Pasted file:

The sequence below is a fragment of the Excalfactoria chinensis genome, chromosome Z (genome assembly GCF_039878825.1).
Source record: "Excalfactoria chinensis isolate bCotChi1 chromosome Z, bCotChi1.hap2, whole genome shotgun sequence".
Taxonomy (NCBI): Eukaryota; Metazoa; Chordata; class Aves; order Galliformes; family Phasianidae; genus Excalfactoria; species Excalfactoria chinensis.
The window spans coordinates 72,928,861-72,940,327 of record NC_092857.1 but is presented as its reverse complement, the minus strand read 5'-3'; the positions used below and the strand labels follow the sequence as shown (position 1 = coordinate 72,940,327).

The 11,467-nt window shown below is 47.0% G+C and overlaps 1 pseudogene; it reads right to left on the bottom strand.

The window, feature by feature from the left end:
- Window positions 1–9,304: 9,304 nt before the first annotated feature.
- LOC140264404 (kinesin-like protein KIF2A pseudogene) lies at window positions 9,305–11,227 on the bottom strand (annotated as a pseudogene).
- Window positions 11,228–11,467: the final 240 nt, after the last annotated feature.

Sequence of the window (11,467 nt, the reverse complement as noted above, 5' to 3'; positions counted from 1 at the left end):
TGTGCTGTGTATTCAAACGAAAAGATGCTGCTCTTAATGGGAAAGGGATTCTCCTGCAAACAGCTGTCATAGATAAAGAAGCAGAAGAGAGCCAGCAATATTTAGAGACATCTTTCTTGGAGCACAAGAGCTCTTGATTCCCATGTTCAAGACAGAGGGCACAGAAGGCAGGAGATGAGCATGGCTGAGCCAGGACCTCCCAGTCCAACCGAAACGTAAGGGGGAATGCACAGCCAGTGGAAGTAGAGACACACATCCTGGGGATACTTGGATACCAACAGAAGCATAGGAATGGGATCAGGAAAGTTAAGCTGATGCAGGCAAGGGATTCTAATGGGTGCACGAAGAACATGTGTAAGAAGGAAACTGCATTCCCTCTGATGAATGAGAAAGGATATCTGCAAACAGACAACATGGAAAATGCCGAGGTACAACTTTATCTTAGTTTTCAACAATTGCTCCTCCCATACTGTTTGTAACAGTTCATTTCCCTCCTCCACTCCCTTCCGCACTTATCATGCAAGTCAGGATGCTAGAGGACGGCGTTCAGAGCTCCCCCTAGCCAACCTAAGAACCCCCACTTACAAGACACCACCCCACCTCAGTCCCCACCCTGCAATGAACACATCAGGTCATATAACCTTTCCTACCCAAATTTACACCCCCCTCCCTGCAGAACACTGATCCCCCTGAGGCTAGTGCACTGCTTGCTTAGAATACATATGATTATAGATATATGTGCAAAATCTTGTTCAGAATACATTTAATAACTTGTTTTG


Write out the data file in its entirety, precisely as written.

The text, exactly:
The sequence below is a fragment of the Excalfactoria chinensis genome, chromosome Z (genome assembly GCF_039878825.1).
Source record: "Excalfactoria chinensis isolate bCotChi1 chromosome Z, bCotChi1.hap2, whole genome shotgun sequence".
Taxonomy (NCBI): Eukaryota; Metazoa; Chordata; class Aves; order Galliformes; family Phasianidae; genus Excalfactoria; species Excalfactoria chinensis.
The window spans coordinates 72,928,861-72,940,327 of record NC_092857.1 but is presented as its reverse complement, the minus strand read 5'-3'; the positions used below and the strand labels follow the sequence as shown (position 1 = coordinate 72,940,327).

The 11,467-nt window shown below is 47.0% G+C and overlaps 1 pseudogene; it reads right to left on the bottom strand.

The window, feature by feature from the left end:
- Window positions 1–9,304: 9,304 nt before the first annotated feature.
- LOC140264404 (kinesin-like protein KIF2A pseudogene) lies at window positions 9,305–11,227 on the bottom strand (annotated as a pseudogene).
- Window positions 11,228–11,467: the final 240 nt, after the last annotated feature.

Sequence of the window (11,467 nt, the reverse complement as noted above, 5' to 3'; positions counted from 1 at the left end):
TGTGCTGTGTATTCAAACGAAAAGATGCTGCTCTTAATGGGAAAGGGATTCTCCTGCAAACAGCTGTCATAGATAAAGAAGCAGAAGAGAGCCAGCAATATTTAGAGACATCTTTCTTGGAGCACAAGAGCTCTTGATTCCCATGTTCAAGACAGAGGGCACAGAAGGCAGGAGATGAGCATGGCTGAGCCAGGACCTCCCAGTCCAACCGAAACGTAAGGGGGAATGCACAGCCAGTGGAAGTAGAGACACACATCCTGGGGATACTTGGATACCAACAGAAGCATAGGAATGGGATCAGGAAAGTTAAGCTGATGCAGGCAAGGGATTCTAATGGGTGCACGAAGAACATGTGTAAGAAGGAAACTGCATTCCCTCTGATGAATGAGAAAGGATATCTGCAAACAGACAACATGGAAAATGCCGAGGTACAACTTTATCTTAGTTTTCAACAATTGCTCCTCCCATACTGTTTGTAACAGTTCATTTCCCTCCTCCACTCCCTTCCGCACTTATCATGCAAGTCAGGATGCTAGAGGACGGCGTTCAGAGCTCCCCCTAGCCAACCTAAGAACCCCCACTTACAAGACACCACCCCACCTCAGTCCCCACCCTGCAATGAACACATCAGGTCATATAACCTTTCCTACCCAAATTTACACCCCCCTCCCTGCAGAACACTGATCCCCCTGAGGCTAGTGCACTGCTTGCTTAGAATACATATGATTATAGATATATGTGCAAAATCTTGTTCAGAATACATTTAATAACTTGTTTTG